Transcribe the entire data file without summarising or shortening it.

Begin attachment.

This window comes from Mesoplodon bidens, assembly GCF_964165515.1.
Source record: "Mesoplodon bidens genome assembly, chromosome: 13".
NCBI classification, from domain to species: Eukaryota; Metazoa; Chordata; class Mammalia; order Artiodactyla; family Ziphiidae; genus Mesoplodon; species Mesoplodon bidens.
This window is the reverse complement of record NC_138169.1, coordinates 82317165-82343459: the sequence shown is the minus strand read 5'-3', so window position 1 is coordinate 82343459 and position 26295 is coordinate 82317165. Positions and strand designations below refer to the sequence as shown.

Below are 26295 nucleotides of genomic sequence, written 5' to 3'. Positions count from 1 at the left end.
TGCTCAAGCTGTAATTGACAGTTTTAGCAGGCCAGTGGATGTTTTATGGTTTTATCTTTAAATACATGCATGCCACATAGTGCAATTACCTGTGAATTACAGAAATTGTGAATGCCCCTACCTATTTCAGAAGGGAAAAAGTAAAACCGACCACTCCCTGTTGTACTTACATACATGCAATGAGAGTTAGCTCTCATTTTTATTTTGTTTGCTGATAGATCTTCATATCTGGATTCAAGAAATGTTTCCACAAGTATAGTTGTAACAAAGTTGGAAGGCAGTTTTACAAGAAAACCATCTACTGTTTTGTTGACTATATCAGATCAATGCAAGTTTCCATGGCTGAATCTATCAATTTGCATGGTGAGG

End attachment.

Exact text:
This window comes from Mesoplodon bidens, assembly GCF_964165515.1.
Source record: "Mesoplodon bidens genome assembly, chromosome: 13".
NCBI classification, from domain to species: Eukaryota; Metazoa; Chordata; class Mammalia; order Artiodactyla; family Ziphiidae; genus Mesoplodon; species Mesoplodon bidens.
This window is the reverse complement of record NC_138169.1, coordinates 82317165-82343459: the sequence shown is the minus strand read 5'-3', so window position 1 is coordinate 82343459 and position 26295 is coordinate 82317165. Positions and strand designations below refer to the sequence as shown.

Below are 26295 nucleotides of genomic sequence, written 5' to 3'. Positions count from 1 at the left end.
TGCTCAAGCTGTAATTGACAGTTTTAGCAGGCCAGTGGATGTTTTATGGTTTTATCTTTAAATACATGCATGCCACATAGTGCAATTACCTGTGAATTACAGAAATTGTGAATGCCCCTACCTATTTCAGAAGGGAAAAAGTAAAACCGACCACTCCCTGTTGTACTTACATACATGCAATGAGAGTTAGCTCTCATTTTTATTTTGTTTGCTGATAGATCTTCATATCTGGATTCAAGAAATGTTTCCACAAGTATAGTTGTAACAAAGTTGGAAGGCAGTTTTACAAGAAAACCATCTACTGTTTTGTTGACTATATCAGATCAATGCAAGTTTCCATGGCTGAATCTATCAATTTGCATGGTGAGG